(NEW YORK) —
A federal jury has sentenced Pittsburgh synagogue mass shooter Robert Bowers to death.
All 12 jurors had to agree to impose the death penalty. Otherwise, Bowers would have been sentenced to life in prison.
Wednesday’s verdict came on the second day of deliberations.
Bowers shot and killed 11 worshippers, including a 97-year-old woman, at the Tree of Life synagogue on Oct. 27, 2018, in the deadliest antisemitic attack in American history.
Many families commended the jurors who sat through grueling, graphic testimony.
Howard Fienberg, whose mother, 75-year-old Joyce Fienberg, was killed, said at a news conference Wednesday that the verdict brings him “relief.”
“The jury sat through months of horror and delivered justice to my mom and everyone that was killed and everyone that was injured and beyond,” he said.
Leigh Stein, whose father, 71-year-old Daniel Stein, was killed in the shooting, said, “A piece of my heart will forever be gone,” but now “finally justice has been served.”
“I feel like a weight has been lifted,” Stein said.
The family of 97-year-old victim Rose Mallinger said in a statement, “Although we will never attain closure from the loss of our beloved Rose Mallinger, we now feel a measure of justice has been served.”
“Returning a sentence of death is not a decision that comes easy, but we must hold accountable those who wish to commit such terrible acts of antisemitism, hate, and violence,” the family said. “May we always remember those who were taken too soon — Joyce Fienberg, Richard Gottfried, Jerry Rabinowitz, Cecil and David Rosenthal, Daniel Stein, Bernice and Sylvan Simon, Irving Younger, Melvin Wax, and Rose Mallinger. May their memories be for a blessing.”
Rabbi Jeffrey Myers, who survived the massacre, said in a statement, “In the years we have spent waiting for this trial to take place, many of us have been stuck in neutral. It was a challenge to move forward with the looming specter of a murder trial.”
“Now that the trial is nearly over and the jury has recommended a death sentence, it is my hope that we can begin to heal and move forward,” Myers said. “I have my faith, bolstered by the embrace and respect with which my community has been treated by our government and our fellow citizens. For this and the seriousness with which the jury took its duty, I remain forever grateful.”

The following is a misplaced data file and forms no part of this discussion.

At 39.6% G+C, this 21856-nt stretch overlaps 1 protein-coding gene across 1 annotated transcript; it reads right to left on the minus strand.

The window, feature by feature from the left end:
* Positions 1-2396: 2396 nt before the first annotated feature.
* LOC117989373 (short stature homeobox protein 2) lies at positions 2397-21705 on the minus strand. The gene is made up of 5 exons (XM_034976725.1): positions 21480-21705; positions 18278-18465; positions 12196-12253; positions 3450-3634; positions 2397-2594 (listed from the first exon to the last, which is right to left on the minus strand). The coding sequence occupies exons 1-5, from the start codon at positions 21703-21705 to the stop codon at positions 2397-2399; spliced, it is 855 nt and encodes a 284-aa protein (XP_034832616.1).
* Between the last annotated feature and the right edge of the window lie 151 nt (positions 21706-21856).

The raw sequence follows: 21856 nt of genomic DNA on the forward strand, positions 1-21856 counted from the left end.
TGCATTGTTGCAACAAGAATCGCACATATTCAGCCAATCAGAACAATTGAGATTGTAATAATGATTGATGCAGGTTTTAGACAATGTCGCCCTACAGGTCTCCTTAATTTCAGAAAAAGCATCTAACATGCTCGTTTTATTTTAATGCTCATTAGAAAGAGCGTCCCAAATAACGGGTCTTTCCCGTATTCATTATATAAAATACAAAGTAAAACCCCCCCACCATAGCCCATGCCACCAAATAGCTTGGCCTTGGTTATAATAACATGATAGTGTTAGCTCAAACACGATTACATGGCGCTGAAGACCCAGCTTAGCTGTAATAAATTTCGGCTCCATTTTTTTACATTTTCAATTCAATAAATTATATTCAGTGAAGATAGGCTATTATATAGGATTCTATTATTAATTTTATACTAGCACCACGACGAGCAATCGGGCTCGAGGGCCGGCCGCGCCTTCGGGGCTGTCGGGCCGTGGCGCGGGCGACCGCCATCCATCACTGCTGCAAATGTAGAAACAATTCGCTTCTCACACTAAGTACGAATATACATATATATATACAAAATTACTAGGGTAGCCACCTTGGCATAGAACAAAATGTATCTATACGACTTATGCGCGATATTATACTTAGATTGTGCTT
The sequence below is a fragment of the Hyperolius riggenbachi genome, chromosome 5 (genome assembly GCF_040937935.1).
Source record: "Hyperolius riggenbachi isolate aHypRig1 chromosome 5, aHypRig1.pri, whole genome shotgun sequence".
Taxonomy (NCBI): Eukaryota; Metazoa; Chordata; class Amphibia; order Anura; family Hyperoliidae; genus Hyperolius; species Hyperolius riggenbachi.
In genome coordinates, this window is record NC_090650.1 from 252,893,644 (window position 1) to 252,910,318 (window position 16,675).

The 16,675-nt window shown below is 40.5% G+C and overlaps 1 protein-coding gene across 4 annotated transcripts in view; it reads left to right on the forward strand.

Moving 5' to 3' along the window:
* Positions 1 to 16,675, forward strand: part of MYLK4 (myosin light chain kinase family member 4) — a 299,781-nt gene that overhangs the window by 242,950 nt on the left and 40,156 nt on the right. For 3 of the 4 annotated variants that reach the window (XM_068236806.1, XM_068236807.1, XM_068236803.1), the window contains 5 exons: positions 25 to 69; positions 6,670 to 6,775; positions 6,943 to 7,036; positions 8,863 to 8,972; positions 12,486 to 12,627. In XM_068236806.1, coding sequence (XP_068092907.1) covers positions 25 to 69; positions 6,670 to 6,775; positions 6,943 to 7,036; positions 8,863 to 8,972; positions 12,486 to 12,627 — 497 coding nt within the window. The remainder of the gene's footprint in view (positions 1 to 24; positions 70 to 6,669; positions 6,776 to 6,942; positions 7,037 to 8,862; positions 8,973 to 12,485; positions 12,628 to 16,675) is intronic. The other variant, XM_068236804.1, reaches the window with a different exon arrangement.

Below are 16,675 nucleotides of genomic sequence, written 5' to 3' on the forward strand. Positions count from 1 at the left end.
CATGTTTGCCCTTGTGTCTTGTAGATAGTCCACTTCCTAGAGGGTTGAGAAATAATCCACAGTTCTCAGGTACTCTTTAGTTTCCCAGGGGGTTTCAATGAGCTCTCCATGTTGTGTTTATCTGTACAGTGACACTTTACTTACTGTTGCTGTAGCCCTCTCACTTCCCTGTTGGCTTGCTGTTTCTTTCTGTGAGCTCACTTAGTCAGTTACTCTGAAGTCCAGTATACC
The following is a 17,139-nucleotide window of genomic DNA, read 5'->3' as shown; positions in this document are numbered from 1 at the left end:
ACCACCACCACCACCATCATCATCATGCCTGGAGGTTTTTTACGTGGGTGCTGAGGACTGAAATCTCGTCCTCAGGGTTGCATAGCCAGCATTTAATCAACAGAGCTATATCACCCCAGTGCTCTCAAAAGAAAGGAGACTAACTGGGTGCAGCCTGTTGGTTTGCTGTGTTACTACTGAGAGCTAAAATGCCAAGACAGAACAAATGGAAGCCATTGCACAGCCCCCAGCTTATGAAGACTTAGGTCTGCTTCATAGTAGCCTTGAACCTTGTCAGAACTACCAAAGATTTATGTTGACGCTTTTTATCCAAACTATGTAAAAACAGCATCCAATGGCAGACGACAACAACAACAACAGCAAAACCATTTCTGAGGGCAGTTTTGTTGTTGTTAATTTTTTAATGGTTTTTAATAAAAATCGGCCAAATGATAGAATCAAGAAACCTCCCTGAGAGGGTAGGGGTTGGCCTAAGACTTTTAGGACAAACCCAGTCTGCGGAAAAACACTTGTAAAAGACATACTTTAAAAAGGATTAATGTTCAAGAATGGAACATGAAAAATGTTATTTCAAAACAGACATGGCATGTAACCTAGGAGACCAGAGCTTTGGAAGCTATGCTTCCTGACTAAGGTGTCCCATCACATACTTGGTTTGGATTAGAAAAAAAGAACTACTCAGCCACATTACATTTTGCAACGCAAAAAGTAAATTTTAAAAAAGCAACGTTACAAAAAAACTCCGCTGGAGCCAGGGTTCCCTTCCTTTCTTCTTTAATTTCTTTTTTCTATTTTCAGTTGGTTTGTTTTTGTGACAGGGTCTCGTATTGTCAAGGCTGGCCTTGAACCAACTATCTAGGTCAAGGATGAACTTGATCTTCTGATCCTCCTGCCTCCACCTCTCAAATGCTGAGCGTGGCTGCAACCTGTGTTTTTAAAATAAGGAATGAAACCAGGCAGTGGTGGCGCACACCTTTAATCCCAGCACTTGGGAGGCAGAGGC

Bowers had offered to plead guilty if the death penalty was taken off the table, but prosecutors turned him down.
Bowers “killed half of the people in that building. He murdered them because they were Jewish,” Eric Olshan, U.S. attorney for the Western District of Pennsylvania, told reporters on Wednesday.
“He also shot two other congregants and he tried to kill every other person in that building,” including the first responders, Olshan said. Four police officers were shot and injured in the attack.
He was convicted in June on all 63 charges against him, including 11 counts of hate crimes resulting in death.
“Nothing has been the same” since that day, Olshan said. “Not for the families who lost beloved family members and not for those who survived but bare the scars, physical and emotional.”
Bowers “acted because of white supremacist, antisemitic and bigoted views that unfortunately are not original or unique to him,” Olshan said. “Sadly, they are too common.”
“When people who espouse white supremacist, antisemitic and bigoted views pick up weapons and use them to kill or to try to kill people because of their faith, our office and our partners … will hold them accountable,” he said.
Christopher Giordano, assistant special agent in charge for the FBI in Pittsburgh, called the verdict the “end of one of the darkest chapters” in Pittsburgh history.
To the victims’ families, he said, “I hope today allows you to close this terrible chapter and continue moving forward and continue healing.”
The Pittsburgh massacre was “not the first attack at a house of worship and it hasn’t been the last,” Giordano continued.
“Hate has no place in our community. We will stop at nothing to keep our community safe,” he said.
Martin Gaynor, who survived the massacre, said, “Thank God I survived and I’m alive and I’m here to see this day.”
Despite the verdict, “antisemitism is rising, including the spread and promotion of hate on social media,” he said. “I and all of the survivors and all of the family members of the victims … know where this leads.”
Gaynor said this verdict helps send a signal that “antisemitism and hate have no place in our hearts, no place in our communities, no place in our country and will not be tolerated.”
On July 13, the jury decided Bowers and the crime met the criteria to be eligible for the death penalty. That led to the final phase of the trial, which included testimony from victims’ families.
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